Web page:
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Rule

Truth in Lending (Regulation Z); Earned Wage Access Programs

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Start Preamble

AGENCY:

Bureau of Consumer Financial Protection.

ACTION:

Advisory opinion.

SUMMARY:

The Bureau of Consumer Financial Protection (Bureau) is issuing this advisory opinion to resolve regulatory uncertainty regarding the applicability of the definition of credit under Regulation Z, which implements the Truth in Lending Act (TILA), to certain earned wage access (EWA) programs that conform to the summary of material facts provided in part I.B of this advisory opinion.

DATES:

This advisory opinion is effective on December 10, 2020.

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FOR FURTHER INFORMATION CONTACT:

Edward Blatnik, Acting Assistant Director; Will Wade-Gery, Senior Advisor; or Nathalie Prescott, Attorney; Office of Innovation, at officeofinnovation@cfpb.gov or 202-435-7000. If you require this document in an alternative electronic format, please contact CFPB_Accessibility@cfpb.gov.

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SUPPLEMENTARY INFORMATION:

The Bureau is issuing this advisory opinion through the procedures for its Advisory Opinions Policy.[1] Refer to those procedures for more information.

I. Advisory Opinion

A. Background

According to the Bureau of Labor Statistics, nearly two-thirds of U.S. private businesses use biweekly, semimonthly, or monthly pay periods.[2] The Bureau understands that the interval of time between hours worked and receiving a paycheck can contribute to employees' financial distress, particularly for new hires when the length of time between the first day of employment and the first paycheck may be longer than subsequent paycheck intervals, depending on where the hire date falls in a pay cycle. A study by the Financial Health Network found that 38 percent of respondents cited timing mismatches between income and expenses as a reason for using short-term, small-dollar credit.[3]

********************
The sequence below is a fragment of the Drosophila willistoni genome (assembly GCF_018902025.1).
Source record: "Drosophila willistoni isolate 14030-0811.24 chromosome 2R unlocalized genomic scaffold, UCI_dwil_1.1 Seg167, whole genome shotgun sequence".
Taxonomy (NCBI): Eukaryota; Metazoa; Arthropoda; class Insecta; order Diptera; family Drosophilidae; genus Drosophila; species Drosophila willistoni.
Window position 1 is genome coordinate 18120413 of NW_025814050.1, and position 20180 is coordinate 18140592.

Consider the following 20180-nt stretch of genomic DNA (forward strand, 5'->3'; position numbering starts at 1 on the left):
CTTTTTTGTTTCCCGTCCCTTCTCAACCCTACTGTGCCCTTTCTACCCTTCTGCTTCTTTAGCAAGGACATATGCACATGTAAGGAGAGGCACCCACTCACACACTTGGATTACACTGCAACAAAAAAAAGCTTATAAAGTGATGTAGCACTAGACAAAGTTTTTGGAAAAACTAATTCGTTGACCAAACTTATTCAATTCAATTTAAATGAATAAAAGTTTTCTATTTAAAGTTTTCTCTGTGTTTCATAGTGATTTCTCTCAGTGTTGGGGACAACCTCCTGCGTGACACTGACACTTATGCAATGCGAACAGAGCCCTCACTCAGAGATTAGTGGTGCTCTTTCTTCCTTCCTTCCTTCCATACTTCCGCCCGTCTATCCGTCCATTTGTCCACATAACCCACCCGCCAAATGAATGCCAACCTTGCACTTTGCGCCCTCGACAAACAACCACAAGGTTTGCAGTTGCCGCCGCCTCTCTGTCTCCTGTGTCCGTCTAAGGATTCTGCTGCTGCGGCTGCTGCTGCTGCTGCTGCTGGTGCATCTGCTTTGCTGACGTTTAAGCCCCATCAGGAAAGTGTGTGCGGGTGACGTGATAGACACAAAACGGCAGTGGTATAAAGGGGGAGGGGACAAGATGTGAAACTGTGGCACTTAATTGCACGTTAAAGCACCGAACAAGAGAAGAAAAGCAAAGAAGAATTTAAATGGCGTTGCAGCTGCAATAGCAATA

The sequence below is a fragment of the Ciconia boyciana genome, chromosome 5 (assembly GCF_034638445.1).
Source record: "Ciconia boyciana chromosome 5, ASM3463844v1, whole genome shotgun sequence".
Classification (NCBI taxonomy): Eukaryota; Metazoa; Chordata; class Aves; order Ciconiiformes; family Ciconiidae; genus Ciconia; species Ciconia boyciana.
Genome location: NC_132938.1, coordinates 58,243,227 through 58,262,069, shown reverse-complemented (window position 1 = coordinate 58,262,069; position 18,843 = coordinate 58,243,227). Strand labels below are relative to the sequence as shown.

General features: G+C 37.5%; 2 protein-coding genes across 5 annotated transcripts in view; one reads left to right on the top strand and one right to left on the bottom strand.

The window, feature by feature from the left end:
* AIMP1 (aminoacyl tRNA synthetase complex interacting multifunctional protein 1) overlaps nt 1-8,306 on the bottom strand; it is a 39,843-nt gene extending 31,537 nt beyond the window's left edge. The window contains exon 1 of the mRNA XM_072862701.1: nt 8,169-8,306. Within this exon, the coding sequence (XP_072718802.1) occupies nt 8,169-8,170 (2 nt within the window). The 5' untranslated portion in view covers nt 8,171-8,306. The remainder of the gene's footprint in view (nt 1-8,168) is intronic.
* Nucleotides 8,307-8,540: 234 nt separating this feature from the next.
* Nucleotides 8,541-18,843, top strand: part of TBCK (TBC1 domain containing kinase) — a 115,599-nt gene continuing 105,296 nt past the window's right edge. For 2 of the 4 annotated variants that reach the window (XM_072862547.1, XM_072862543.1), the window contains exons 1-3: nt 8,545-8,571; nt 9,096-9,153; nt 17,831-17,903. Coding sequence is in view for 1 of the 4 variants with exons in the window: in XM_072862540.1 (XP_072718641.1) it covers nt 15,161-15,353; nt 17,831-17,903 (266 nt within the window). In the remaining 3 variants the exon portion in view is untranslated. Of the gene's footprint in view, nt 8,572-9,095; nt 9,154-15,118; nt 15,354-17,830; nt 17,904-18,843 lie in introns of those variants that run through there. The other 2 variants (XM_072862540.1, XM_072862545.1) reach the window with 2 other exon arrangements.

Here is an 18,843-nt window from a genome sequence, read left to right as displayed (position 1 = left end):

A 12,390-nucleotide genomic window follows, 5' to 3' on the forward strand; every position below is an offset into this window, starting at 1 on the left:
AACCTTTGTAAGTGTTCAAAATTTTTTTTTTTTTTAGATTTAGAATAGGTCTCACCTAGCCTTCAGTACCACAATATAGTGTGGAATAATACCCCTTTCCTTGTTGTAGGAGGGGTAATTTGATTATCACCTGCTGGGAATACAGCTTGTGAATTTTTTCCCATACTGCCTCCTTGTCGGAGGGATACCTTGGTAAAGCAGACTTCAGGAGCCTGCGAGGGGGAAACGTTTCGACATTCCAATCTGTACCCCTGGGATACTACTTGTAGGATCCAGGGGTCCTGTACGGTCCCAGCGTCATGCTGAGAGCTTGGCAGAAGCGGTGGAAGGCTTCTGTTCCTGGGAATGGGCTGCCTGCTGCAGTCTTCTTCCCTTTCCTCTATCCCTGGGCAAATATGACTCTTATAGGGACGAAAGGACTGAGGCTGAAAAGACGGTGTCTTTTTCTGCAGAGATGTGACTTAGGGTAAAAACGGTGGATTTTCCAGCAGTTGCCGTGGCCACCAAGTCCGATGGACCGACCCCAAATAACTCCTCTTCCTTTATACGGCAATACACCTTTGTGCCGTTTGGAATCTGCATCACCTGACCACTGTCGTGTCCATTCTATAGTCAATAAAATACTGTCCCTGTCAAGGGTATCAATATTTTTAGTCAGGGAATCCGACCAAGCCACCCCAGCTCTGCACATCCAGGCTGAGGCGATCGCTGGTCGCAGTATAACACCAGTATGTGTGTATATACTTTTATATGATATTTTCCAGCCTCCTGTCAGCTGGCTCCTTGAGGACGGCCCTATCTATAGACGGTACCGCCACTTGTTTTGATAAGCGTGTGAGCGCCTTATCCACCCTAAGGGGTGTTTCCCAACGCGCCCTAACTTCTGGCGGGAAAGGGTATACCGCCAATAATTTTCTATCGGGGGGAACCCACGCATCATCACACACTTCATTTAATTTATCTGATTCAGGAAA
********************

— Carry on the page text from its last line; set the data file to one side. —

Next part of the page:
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Despite advancements in payment technologies over the past several decades, several obstacles prevent businesses from easily implementing shorter pay cycles. For instance, there may be cash flow limitations on businesses that depend on incoming payments and receivables, which subsequently need to be processed and deposited.[4] The Bureau has noted that periodic wage payment “appears to be largely driven by efficiency concerns with payroll processing and employers' cash management.” [5] Employers may also face a lack of technical ability and regulatory uncertainty about State wage and hour laws as contributing factors.[6]

Earned wage access products have recently emerged in the marketplace as an innovative way for employees to meet short-term liquidity needs that arise between paychecks without turning to more costly alternatives like traditional payday loans. EWA products seek to address the lag between consumers' hours worked and receipt of their paychecks by facilitating advance access to earned but as yet unpaid wages. EWA providers are developing programs with a variety of business models and fee structures. Typically, these programs involve an EWA provider enabling employees to request a certain amount (or share) of accrued wages, disbursing the requested amounts to the employees prior to payday, and later recouping the funds through payroll deductions or bank account debits on the subsequent payday.